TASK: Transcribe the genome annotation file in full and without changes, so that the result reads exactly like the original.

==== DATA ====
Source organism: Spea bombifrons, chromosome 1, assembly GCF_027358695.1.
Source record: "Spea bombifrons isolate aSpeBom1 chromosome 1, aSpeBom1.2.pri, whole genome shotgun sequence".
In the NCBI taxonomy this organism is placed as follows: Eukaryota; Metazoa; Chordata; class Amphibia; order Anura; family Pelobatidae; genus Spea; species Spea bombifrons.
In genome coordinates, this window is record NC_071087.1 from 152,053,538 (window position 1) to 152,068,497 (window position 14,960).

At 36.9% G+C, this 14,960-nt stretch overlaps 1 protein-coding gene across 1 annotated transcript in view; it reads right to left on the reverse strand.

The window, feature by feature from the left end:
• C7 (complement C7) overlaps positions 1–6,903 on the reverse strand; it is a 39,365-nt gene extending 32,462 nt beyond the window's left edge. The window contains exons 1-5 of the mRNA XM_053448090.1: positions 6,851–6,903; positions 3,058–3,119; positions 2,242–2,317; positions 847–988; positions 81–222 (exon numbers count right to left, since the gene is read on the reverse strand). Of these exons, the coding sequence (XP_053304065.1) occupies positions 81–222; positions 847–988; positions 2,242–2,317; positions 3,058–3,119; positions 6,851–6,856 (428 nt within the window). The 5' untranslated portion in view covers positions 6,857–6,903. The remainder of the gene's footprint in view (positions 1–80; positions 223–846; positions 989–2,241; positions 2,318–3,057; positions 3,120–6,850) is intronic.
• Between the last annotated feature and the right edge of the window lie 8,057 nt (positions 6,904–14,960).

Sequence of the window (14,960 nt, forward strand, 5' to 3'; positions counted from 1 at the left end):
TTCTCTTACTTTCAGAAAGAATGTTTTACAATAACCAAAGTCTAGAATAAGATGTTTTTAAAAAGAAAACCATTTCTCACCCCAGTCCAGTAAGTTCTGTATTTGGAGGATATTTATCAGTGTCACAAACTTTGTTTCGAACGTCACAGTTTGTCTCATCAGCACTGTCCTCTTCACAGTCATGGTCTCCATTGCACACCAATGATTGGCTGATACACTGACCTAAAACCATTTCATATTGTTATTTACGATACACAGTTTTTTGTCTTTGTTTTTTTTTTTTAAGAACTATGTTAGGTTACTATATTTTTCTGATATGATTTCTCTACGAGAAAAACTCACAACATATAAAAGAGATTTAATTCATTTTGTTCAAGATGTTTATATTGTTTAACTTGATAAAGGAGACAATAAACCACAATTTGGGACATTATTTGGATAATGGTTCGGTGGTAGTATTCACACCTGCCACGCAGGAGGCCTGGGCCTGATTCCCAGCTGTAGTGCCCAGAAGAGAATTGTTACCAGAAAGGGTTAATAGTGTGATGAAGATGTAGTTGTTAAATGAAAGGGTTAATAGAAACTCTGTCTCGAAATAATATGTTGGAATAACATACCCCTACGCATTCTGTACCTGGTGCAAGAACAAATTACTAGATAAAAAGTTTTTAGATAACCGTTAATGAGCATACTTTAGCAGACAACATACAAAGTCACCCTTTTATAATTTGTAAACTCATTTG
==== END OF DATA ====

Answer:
Source organism: Spea bombifrons, chromosome 1, assembly GCF_027358695.1.
Source record: "Spea bombifrons isolate aSpeBom1 chromosome 1, aSpeBom1.2.pri, whole genome shotgun sequence".
In the NCBI taxonomy this organism is placed as follows: Eukaryota; Metazoa; Chordata; class Amphibia; order Anura; family Pelobatidae; genus Spea; species Spea bombifrons.
In genome coordinates, this window is record NC_071087.1 from 152,053,538 (window position 1) to 152,068,497 (window position 14,960).

At 36.9% G+C, this 14,960-nt stretch overlaps 1 protein-coding gene across 1 annotated transcript in view; it reads right to left on the reverse strand.

The window, feature by feature from the left end:
• C7 (complement C7) overlaps positions 1–6,903 on the reverse strand; it is a 39,365-nt gene extending 32,462 nt beyond the window's left edge. The window contains exons 1-5 of the mRNA XM_053448090.1: positions 6,851–6,903; positions 3,058–3,119; positions 2,242–2,317; positions 847–988; positions 81–222 (exon numbers count right to left, since the gene is read on the reverse strand). Of these exons, the coding sequence (XP_053304065.1) occupies positions 81–222; positions 847–988; positions 2,242–2,317; positions 3,058–3,119; positions 6,851–6,856 (428 nt within the window). The 5' untranslated portion in view covers positions 6,857–6,903. The remainder of the gene's footprint in view (positions 1–80; positions 223–846; positions 989–2,241; positions 2,318–3,057; positions 3,120–6,850) is intronic.
• Between the last annotated feature and the right edge of the window lie 8,057 nt (positions 6,904–14,960).

Sequence of the window (14,960 nt, forward strand, 5' to 3'; positions counted from 1 at the left end):
TTCTCTTACTTTCAGAAAGAATGTTTTACAATAACCAAAGTCTAGAATAAGATGTTTTTAAAAAGAAAACCATTTCTCACCCCAGTCCAGTAAGTTCTGTATTTGGAGGATATTTATCAGTGTCACAAACTTTGTTTCGAACGTCACAGTTTGTCTCATCAGCACTGTCCTCTTCACAGTCATGGTCTCCATTGCACACCAATGATTGGCTGATACACTGACCTAAAACCATTTCATATTGTTATTTACGATACACAGTTTTTTGTCTTTGTTTTTTTTTTTTAAGAACTATGTTAGGTTACTATATTTTTCTGATATGATTTCTCTACGAGAAAAACTCACAACATATAAAAGAGATTTAATTCATTTTGTTCAAGATGTTTATATTGTTTAACTTGATAAAGGAGACAATAAACCACAATTTGGGACATTATTTGGATAATGGTTCGGTGGTAGTATTCACACCTGCCACGCAGGAGGCCTGGGCCTGATTCCCAGCTGTAGTGCCCAGAAGAGAATTGTTACCAGAAAGGGTTAATAGTGTGATGAAGATGTAGTTGTTAAATGAAAGGGTTAATAGAAACTCTGTCTCGAAATAATATGTTGGAATAACATACCCCTACGCATTCTGTACCTGGTGCAAGAACAAATTACTAGATAAAAAGTTTTTAGATAACCGTTAATGAGCATACTTTAGCAGACAACATACAAAGTCACCCTTTTATAATTTGTAAACTCATTTG